It’s a Lot Like Dating
You may not need to resort to Match.com or eHarmony.com, but the process of finding a collaborator for your research study can be just as nerve racking.
But to begin with, there’s no need to change your hairstyle, lose weight, or embellish details about your life. For the search to be successful, approach it like a process with clear objectives and milestones. This way, you won’t have to lose sleep over finding a research collaborator the next time.
Where To Start Looking?
Establish clear guidelines for your search—understand what you need from your collaborator before you start looking. Sources, in order of convenience, would include the following:
- Colleagues within your institution
- Colleagues within your professional associations
- Research Databases such as GoPubMed
Setting Clear Objectives
Successful collaboration on a research study requires a firm commitment to a complementary outcome for both or all co-authors. This cannot be achieved if any of the parties involved feel abused, mis-represented, or taken advantage of. Approaching the collaboration as a quid pro quo forces you to understand what you are bringing to the table in terms of skill and experience. If you are a relatively new researcher, you may be introduced to potential collaborators who bring more specific skills to the table. Are you committed enough to the project to hand over primary authorship to a more skilled colleague or would your ego preclude that?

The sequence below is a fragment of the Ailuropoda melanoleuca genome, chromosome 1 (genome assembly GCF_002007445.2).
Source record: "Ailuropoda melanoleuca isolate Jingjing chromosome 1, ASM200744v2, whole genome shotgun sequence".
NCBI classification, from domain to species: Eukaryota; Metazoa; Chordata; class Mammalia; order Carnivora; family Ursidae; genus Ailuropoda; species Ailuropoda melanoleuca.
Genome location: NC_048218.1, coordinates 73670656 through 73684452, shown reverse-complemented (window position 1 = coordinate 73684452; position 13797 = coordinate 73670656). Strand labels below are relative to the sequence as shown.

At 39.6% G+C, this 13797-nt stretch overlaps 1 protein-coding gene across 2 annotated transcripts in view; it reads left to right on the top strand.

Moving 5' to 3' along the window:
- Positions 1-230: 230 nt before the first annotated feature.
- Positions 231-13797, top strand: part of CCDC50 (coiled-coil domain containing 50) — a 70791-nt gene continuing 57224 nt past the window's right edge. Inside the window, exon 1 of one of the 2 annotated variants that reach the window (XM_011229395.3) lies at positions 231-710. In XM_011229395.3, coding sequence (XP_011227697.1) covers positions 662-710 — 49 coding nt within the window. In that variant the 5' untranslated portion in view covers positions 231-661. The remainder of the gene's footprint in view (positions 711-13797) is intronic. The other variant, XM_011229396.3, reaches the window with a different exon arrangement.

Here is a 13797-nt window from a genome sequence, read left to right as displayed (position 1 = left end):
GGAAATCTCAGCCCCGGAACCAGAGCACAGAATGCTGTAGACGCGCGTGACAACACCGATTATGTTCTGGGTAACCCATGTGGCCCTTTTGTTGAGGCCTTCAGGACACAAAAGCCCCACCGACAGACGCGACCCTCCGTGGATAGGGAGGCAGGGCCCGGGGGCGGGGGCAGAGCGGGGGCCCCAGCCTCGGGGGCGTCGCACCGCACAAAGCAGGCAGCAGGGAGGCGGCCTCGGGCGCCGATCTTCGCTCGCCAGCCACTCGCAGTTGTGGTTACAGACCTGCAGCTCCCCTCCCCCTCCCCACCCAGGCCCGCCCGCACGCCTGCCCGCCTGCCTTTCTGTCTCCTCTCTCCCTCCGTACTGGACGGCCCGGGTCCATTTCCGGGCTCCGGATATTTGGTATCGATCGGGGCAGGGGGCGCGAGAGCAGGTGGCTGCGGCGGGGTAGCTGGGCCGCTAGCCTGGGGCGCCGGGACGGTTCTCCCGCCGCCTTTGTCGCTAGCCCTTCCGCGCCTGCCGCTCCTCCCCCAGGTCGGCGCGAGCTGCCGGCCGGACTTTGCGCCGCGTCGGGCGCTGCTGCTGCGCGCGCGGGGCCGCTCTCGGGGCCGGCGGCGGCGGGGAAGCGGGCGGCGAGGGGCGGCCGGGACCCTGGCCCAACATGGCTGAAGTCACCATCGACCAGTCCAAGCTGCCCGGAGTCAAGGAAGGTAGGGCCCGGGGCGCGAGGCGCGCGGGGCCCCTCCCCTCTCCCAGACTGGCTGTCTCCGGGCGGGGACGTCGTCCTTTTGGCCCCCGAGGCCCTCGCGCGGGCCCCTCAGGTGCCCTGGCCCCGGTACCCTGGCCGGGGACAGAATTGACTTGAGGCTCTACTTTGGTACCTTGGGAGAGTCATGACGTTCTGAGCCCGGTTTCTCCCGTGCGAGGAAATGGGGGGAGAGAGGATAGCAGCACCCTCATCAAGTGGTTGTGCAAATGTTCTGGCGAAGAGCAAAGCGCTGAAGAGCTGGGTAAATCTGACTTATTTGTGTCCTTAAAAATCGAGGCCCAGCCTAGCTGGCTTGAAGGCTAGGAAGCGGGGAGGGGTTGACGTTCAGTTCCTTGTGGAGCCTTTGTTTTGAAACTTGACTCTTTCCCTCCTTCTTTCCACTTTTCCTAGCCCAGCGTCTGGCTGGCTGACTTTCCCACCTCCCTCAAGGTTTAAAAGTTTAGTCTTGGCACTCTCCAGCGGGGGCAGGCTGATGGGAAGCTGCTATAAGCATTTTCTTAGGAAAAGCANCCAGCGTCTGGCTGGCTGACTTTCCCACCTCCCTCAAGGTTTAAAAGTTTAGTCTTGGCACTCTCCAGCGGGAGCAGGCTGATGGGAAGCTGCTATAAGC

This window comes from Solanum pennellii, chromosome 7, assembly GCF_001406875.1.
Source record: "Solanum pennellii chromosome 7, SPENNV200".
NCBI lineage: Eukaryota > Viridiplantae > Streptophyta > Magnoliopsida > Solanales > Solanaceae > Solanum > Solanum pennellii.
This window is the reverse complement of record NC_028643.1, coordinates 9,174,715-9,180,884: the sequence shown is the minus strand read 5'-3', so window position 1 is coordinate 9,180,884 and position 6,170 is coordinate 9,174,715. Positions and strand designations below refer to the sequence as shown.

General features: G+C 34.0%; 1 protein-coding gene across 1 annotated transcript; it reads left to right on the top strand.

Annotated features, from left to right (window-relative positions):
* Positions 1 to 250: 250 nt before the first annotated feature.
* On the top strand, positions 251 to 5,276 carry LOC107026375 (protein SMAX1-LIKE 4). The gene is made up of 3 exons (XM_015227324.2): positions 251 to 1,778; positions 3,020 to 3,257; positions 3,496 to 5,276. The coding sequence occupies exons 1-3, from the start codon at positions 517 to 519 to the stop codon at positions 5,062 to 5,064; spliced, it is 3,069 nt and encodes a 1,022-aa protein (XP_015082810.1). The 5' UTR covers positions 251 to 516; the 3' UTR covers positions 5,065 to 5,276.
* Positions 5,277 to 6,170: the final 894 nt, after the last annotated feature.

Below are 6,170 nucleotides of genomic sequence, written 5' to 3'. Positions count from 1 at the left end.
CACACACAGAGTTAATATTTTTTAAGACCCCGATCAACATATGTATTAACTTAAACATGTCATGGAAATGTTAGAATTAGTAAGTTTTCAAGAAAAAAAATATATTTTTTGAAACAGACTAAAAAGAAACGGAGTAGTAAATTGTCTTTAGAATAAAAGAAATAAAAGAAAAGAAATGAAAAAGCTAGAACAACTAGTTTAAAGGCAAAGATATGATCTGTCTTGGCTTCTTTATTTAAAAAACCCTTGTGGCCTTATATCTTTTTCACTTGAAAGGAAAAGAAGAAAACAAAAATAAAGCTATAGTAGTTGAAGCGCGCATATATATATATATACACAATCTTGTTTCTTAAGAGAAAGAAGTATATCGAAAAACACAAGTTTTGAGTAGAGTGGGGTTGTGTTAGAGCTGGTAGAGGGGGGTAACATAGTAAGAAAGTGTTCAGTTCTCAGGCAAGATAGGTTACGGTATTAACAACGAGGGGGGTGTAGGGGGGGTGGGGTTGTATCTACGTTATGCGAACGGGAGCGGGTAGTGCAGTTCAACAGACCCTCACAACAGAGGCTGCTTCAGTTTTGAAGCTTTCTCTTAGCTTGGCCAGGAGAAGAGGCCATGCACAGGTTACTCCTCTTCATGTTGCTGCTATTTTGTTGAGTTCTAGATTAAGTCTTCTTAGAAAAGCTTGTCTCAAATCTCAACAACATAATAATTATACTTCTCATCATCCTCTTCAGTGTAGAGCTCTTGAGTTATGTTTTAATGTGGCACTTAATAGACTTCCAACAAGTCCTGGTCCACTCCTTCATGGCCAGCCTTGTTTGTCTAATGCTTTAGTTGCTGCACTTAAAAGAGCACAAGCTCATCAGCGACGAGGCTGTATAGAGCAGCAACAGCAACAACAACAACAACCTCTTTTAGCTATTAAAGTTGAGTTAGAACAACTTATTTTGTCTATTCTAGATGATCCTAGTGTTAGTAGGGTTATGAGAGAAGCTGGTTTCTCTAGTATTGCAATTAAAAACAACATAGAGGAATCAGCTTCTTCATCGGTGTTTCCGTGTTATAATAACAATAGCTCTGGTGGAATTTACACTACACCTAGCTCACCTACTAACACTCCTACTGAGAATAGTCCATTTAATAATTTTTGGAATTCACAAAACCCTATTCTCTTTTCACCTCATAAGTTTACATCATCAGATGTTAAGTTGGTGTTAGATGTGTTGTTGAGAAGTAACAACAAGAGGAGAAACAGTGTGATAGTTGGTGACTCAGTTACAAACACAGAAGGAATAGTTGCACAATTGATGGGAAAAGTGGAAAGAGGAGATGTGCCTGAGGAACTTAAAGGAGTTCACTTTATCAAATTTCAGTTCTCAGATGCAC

Transparency is needed
A clear declaration of why you’re seeking a collaborator, what you need from that person, and in what time frame can save a lot of time in extended but fruitless discussions.
- A resource issue – the study is too big to go solo, or you need specialist equipment
- A skills issue – the study requires a complementary set of skills and experience
- A data issue – your collaborator may have access to data that can expand the parameters of your study or give you a larger population sample
Be willing to approach this as an iterative process. It’s unlikely that you’ll find the perfect collaboration partner in the first round of replies, but you’ll at least get a sense of who is available in your research niche and allow you to make some decisions as to where you can modify your protocol to accommodate that availability. Ultimately, you may have to arrive at a combination of resources, skills, and experience to get your project off the ground.
The harder choice lies in the number of collaborators you are willing to bring on board. Many hands may very well make light work, but the corresponding maxim is that “too many cooks spoil the broth.”
Don’t Get Married Right Away
This may not be possible if you’re facing a funding or publication deadline, but successful collaborators often advocate for a smaller trial project to test the waters of a new relationship before undertaking a major study. Take the extra time to find “Dr. Right” rather than settling for “Dr. Right Now.” Remember that a research study, as divorce in marriage, can be messy and painful for all concerned.